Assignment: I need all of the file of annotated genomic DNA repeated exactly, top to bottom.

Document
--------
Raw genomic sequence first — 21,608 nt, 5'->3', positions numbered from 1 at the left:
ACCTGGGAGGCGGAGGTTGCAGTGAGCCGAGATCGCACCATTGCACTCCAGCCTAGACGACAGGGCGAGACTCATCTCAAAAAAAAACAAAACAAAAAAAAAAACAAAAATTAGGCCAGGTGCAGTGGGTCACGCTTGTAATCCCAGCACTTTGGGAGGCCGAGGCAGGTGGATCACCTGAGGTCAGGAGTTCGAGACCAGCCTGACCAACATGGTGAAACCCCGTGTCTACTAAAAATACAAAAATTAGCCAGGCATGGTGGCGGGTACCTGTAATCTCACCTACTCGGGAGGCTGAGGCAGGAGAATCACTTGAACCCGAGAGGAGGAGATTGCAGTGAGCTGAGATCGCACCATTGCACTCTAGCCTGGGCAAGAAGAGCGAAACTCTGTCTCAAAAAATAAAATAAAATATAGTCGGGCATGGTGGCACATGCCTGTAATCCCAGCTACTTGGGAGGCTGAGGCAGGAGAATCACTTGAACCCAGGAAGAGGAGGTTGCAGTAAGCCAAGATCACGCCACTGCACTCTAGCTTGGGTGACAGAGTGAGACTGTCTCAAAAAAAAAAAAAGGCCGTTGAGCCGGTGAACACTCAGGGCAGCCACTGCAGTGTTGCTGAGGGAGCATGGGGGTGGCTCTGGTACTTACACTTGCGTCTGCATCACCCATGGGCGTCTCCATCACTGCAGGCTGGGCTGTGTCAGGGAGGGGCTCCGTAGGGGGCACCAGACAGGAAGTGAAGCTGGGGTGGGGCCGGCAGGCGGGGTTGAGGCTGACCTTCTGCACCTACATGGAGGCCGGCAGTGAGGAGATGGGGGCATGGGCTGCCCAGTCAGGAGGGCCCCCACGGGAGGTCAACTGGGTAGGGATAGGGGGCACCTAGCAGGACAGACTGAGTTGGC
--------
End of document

Raw genomic sequence first — 21,608 nt, 5'->3', positions numbered from 1 at the left:
ACCTGGGAGGCGGAGGTTGCAGTGAGCCGAGATCGCACCATTGCACTCCAGCCTAGACGACAGGGCGAGACTCATCTCAAAAAAAAACAAAACAAAAAAAAAAACAAAAATTAGGCCAGGTGCAGTGGGTCACGCTTGTAATCCCAGCACTTTGGGAGGCCGAGGCAGGTGGATCACCTGAGGTCAGGAGTTCGAGACCAGCCTGACCAACATGGTGAAACCCCGTGTCTACTAAAAATACAAAAATTAGCCAGGCATGGTGGCGGGTACCTGTAATCTCACCTACTCGGGAGGCTGAGGCAGGAGAATCACTTGAACCCGAGAGGAGGAGATTGCAGTGAGCTGAGATCGCACCATTGCACTCTAGCCTGGGCAAGAAGAGCGAAACTCTGTCTCAAAAAATAAAATAAAATATAGTCGGGCATGGTGGCACATGCCTGTAATCCCAGCTACTTGGGAGGCTGAGGCAGGAGAATCACTTGAACCCAGGAAGAGGAGGTTGCAGTAAGCCAAGATCACGCCACTGCACTCTAGCTTGGGTGACAGAGTGAGACTGTCTCAAAAAAAAAAAAAGGCCGTTGAGCCGGTGAACACTCAGGGCAGCCACTGCAGTGTTGCTGAGGGAGCATGGGGGTGGCTCTGGTACTTACACTTGCGTCTGCATCACCCATGGGCGTCTCCATCACTGCAGGCTGGGCTGTGTCAGGGAGGGGCTCCGTAGGGGGCACCAGACAGGAAGTGAAGCTGGGGTGGGGCCGGCAGGCGGGGTTGAGGCTGACCTTCTGCACCTACATGGAGGCCGGCAGTGAGGAGATGGGGGCATGGGCTGCCCAGTCAGGAGGGCCCCCACGGGAGGTCAACTGGGTAGGGATAGGGGGCACCTAGCAGGACAGACTGAGTTGGC